Courtesy of: www.ivis.org

 

Canine Adenovirus 2 Infection

This virus is associated with respiratory disease (see Infectious Canine Tracheobronchitis).

 

 

Infectious Canine Tracheobronchitis (Kennel Cough)

Infectious canine tracheobronchitis a highly contagious disease which is caused primarily by viruses or Bordetella bronchiseptica.

Etiology

Canine parainfluenza type 2 virus, canine distemper virus, canine adenovirus 2 or Bordetella bronchiseptica are considered the primary agents of infectious canine tracheobronchitis. Canine reoviruses (three serotypes), canine herpesvirus and canine adenovirus 1 (the cause of infectious canine hepatitis) have a questionable role. Bordetella bronchiseptica can have a primary role, or a secondary role to the aforementioned viruses. Other bacteria including Escherichia coli, Pseudomonas aeruginosa and Klebsiella pneumoniae may be secondary invaders. Mycoplasmas are of doubtful significance. Parainfluenza type 2 infection with secondary invasion by Bordetella bronchiseptica can be particularly severe.

Distribution/Occurrence

The disease is widespread and is usually associated with the bringing together of dogs from various sources as, e.g., in clinics, hospitals, boarding kennels and dog shows.

Clinical Features

The incubation period ranges from 3 - 10 days and the course 7 - 10 days. Clinical signs include a harsh dry cough, anorexia, nasal discharge and in some cases pneumonia. If the disease becomes severe there may be a purulent nasal discharge, fever, a productive cough and evidence of bronchopneumonia. The complicated disease can be fatal in puppies and sometimes leave older dogs with chronic bronchitis.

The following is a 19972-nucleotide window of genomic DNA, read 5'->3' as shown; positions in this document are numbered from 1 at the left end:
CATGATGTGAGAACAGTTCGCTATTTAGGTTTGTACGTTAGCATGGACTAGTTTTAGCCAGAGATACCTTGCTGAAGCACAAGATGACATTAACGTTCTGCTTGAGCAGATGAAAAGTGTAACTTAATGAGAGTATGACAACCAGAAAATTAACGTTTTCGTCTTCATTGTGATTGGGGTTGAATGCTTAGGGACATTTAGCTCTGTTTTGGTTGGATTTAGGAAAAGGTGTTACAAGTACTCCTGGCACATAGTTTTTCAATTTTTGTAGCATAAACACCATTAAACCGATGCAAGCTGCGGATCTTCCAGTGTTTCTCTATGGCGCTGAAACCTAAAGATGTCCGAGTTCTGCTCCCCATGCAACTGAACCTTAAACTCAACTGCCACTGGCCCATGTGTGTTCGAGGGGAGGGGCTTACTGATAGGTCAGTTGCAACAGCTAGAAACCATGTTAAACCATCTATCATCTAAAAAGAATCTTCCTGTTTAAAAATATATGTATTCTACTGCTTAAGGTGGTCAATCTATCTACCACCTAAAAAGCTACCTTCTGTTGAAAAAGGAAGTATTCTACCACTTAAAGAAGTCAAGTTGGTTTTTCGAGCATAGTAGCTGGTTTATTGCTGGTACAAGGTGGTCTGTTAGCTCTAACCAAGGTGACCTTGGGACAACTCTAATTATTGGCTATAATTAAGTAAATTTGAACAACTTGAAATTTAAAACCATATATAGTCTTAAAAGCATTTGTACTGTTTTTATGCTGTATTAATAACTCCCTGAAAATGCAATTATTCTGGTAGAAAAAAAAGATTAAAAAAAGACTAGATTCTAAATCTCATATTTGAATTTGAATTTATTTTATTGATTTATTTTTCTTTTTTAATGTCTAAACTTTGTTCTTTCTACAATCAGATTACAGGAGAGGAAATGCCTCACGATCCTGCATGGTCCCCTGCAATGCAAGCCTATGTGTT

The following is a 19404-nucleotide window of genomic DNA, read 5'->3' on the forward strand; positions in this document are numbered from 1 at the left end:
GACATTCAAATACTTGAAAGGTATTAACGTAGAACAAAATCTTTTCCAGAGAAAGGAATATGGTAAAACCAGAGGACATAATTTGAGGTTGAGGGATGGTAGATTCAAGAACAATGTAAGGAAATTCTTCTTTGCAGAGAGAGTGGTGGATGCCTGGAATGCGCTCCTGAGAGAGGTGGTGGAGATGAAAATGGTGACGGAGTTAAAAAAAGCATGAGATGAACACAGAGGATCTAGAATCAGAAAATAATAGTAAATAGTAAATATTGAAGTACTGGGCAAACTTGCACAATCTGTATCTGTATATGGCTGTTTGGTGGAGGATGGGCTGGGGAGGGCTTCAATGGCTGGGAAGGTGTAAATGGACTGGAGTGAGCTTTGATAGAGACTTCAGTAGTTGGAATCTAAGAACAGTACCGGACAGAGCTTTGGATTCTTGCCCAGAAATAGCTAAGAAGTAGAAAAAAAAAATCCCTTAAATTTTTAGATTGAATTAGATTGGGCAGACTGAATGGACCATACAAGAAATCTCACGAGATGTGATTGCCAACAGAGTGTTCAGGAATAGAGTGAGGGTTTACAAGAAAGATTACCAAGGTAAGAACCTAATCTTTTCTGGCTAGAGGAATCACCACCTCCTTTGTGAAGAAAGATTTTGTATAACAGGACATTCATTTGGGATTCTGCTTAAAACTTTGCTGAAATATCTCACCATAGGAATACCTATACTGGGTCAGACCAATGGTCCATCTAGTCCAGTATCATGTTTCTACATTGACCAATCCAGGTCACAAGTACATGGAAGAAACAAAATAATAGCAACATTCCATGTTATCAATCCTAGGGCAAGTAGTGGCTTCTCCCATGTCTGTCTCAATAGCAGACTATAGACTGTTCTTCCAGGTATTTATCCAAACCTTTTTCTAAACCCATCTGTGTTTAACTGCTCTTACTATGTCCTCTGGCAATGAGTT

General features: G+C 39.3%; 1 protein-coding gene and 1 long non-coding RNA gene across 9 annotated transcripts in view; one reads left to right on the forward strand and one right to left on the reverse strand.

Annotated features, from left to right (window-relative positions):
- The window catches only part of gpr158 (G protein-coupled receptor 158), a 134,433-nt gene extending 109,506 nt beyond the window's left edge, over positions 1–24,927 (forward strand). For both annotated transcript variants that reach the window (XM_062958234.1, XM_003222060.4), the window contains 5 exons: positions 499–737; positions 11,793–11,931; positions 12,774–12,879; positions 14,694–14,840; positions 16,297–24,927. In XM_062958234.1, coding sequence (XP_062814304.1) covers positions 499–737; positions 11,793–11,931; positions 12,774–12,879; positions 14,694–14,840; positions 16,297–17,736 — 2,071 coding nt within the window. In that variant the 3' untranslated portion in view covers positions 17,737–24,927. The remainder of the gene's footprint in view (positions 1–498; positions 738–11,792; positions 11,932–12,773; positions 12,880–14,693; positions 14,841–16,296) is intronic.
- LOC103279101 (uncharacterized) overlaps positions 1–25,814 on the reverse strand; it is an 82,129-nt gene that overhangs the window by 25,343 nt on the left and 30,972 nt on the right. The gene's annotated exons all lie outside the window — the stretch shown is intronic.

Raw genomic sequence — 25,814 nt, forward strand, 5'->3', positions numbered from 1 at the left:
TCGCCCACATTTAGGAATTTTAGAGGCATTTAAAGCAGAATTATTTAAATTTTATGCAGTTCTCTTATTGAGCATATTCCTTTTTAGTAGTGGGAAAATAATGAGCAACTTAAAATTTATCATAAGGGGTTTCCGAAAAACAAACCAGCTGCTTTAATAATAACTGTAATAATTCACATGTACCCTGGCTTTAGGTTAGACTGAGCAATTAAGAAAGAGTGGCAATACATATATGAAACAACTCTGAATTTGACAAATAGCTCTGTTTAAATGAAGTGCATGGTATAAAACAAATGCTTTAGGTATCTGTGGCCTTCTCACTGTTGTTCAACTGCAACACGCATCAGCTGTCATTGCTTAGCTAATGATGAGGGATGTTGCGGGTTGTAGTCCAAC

Diagnosis
  • A diagnosis is usually made on the history and the characteristic clinical signs. Laboratory diagnosis is confirmatory although it is frequently not carried out.
  • If the infection proceeds to pneumonia, a tracheal wash is submitted for viral and bacterial isolation and identification. Virus isolations can also be made from nasal swabs.
  • Antimicrobial susceptibility tests should be performed on significant bacterial isolates.
  • Although serologic tests are available for viral antibodies, they are not usually carried out.
Treatment
  • For severe infections an antimicrobial drug for secondary bacteria, preferably based on antimicrobial susceptibility tests. A trimethoprim-sulfonamide or amoxicillin have been effective.
  • Cough suppressants if indicated.
  • General supportive therapy.
Control
  • Isolation of infected animals.
  • Vaccination against parainfluenza type 2 virus, canine adenovirus 1 and B. bronchiseptica is recommended. Various vaccines are available, including intranasal ones.

 

Bill & Wendy Johnson
Mount Airy, NC 27030
(336) 786-8391

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